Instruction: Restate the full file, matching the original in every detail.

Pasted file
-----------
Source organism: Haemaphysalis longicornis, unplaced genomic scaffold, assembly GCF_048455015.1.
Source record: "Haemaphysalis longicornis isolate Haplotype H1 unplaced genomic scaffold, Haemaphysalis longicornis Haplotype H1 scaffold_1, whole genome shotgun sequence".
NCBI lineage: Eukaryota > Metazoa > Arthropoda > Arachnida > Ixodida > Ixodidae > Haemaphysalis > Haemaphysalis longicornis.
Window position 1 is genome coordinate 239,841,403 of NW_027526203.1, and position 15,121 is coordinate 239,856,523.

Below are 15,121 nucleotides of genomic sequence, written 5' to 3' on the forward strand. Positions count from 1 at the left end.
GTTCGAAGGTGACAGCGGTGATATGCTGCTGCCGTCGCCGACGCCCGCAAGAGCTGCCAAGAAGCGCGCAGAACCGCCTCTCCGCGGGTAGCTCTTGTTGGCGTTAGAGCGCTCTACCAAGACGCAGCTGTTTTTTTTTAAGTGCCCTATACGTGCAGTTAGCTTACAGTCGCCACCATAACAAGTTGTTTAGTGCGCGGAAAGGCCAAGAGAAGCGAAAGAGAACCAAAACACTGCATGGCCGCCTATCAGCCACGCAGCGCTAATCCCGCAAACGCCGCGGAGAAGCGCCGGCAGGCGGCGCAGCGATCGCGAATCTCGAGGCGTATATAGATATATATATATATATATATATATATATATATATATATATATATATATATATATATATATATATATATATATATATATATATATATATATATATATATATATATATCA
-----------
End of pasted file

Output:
Source organism: Haemaphysalis longicornis, unplaced genomic scaffold, assembly GCF_048455015.1.
Source record: "Haemaphysalis longicornis isolate Haplotype H1 unplaced genomic scaffold, Haemaphysalis longicornis Haplotype H1 scaffold_1, whole genome shotgun sequence".
NCBI lineage: Eukaryota > Metazoa > Arthropoda > Arachnida > Ixodida > Ixodidae > Haemaphysalis > Haemaphysalis longicornis.
Window position 1 is genome coordinate 239,841,403 of NW_027526203.1, and position 15,121 is coordinate 239,856,523.

Below are 15,121 nucleotides of genomic sequence, written 5' to 3' on the forward strand. Positions count from 1 at the left end.
GTTCGAAGGTGACAGCGGTGATATGCTGCTGCCGTCGCCGACGCCCGCAAGAGCTGCCAAGAAGCGCGCAGAACCGCCTCTCCGCGGGTAGCTCTTGTTGGCGTTAGAGCGCTCTACCAAGACGCAGCTGTTTTTTTTTAAGTGCCCTATACGTGCAGTTAGCTTACAGTCGCCACCATAACAAGTTGTTTAGTGCGCGGAAAGGCCAAGAGAAGCGAAAGAGAACCAAAACACTGCATGGCCGCCTATCAGCCACGCAGCGCTAATCCCGCAAACGCCGCGGAGAAGCGCCGGCAGGCGGCGCAGCGATCGCGAATCTCGAGGCGTATATAGATATATATATATATATATATATATATATATATATATATATATATATATATATATATATATATATATATATATATATATATATATATATATATATATATATATATATCA